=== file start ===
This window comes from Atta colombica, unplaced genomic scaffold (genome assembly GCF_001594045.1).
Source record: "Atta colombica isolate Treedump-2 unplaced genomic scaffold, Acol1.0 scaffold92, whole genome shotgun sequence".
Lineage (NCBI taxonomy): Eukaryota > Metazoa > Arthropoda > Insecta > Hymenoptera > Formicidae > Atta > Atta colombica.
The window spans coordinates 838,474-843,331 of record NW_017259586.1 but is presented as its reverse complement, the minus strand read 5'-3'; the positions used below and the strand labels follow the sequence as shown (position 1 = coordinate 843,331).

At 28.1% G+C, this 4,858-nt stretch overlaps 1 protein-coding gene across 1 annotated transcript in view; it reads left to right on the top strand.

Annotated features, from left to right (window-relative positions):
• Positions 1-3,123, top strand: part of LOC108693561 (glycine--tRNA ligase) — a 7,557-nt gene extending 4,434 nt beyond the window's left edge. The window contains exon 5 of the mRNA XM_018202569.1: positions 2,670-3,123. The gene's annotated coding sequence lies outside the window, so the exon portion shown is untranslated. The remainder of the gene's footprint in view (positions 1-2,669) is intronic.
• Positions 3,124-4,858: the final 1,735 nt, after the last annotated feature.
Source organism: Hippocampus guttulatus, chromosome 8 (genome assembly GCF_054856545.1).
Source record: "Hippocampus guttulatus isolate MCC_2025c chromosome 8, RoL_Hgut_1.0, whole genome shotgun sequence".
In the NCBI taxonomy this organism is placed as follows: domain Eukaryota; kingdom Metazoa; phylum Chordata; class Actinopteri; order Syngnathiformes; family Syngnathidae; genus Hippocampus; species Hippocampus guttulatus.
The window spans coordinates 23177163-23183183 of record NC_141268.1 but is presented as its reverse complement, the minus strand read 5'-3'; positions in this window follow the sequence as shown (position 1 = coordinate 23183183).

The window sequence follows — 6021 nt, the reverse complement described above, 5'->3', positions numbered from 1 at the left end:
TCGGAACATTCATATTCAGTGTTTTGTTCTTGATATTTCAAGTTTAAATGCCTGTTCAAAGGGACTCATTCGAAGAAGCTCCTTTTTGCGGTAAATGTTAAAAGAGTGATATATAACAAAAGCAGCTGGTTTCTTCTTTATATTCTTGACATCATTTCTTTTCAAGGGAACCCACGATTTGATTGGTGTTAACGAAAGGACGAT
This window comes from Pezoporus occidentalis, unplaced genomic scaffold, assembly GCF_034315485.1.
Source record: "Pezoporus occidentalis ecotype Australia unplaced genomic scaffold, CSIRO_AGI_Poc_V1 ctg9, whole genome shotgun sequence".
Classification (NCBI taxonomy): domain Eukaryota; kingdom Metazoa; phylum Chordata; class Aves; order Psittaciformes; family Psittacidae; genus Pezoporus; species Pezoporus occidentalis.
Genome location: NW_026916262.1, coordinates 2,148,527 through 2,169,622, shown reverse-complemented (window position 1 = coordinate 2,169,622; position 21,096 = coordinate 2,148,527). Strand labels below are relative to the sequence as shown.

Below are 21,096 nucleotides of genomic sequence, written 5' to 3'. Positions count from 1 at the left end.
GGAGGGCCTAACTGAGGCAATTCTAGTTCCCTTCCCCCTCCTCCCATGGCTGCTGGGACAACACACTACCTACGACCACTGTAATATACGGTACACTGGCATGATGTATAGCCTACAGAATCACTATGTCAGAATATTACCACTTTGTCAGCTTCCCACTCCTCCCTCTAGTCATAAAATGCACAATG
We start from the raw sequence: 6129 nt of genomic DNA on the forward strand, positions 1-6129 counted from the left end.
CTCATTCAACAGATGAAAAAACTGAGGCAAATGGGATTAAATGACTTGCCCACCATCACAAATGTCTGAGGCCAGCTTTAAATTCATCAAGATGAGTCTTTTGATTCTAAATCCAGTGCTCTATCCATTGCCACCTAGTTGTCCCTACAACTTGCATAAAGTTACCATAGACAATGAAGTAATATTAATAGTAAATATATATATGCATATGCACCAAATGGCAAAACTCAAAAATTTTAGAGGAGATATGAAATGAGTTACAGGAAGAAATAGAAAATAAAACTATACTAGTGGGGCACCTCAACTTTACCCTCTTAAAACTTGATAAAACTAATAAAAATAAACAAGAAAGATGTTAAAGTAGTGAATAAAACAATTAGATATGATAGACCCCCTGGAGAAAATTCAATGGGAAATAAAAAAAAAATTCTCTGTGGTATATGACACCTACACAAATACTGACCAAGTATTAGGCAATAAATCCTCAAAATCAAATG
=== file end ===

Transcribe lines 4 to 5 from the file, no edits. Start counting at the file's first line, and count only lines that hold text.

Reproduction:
The window spans coordinates 838,474-843,331 of record NW_017259586.1 but is presented as its reverse complement, the minus strand read 5'-3'; the positions used below and the strand labels follow the sequence as shown (position 1 = coordinate 843,331).

At 28.1% G+C, this 4,858-nt stretch overlaps 1 protein-coding gene across 1 annotated transcript in view; it reads left to right on the top strand.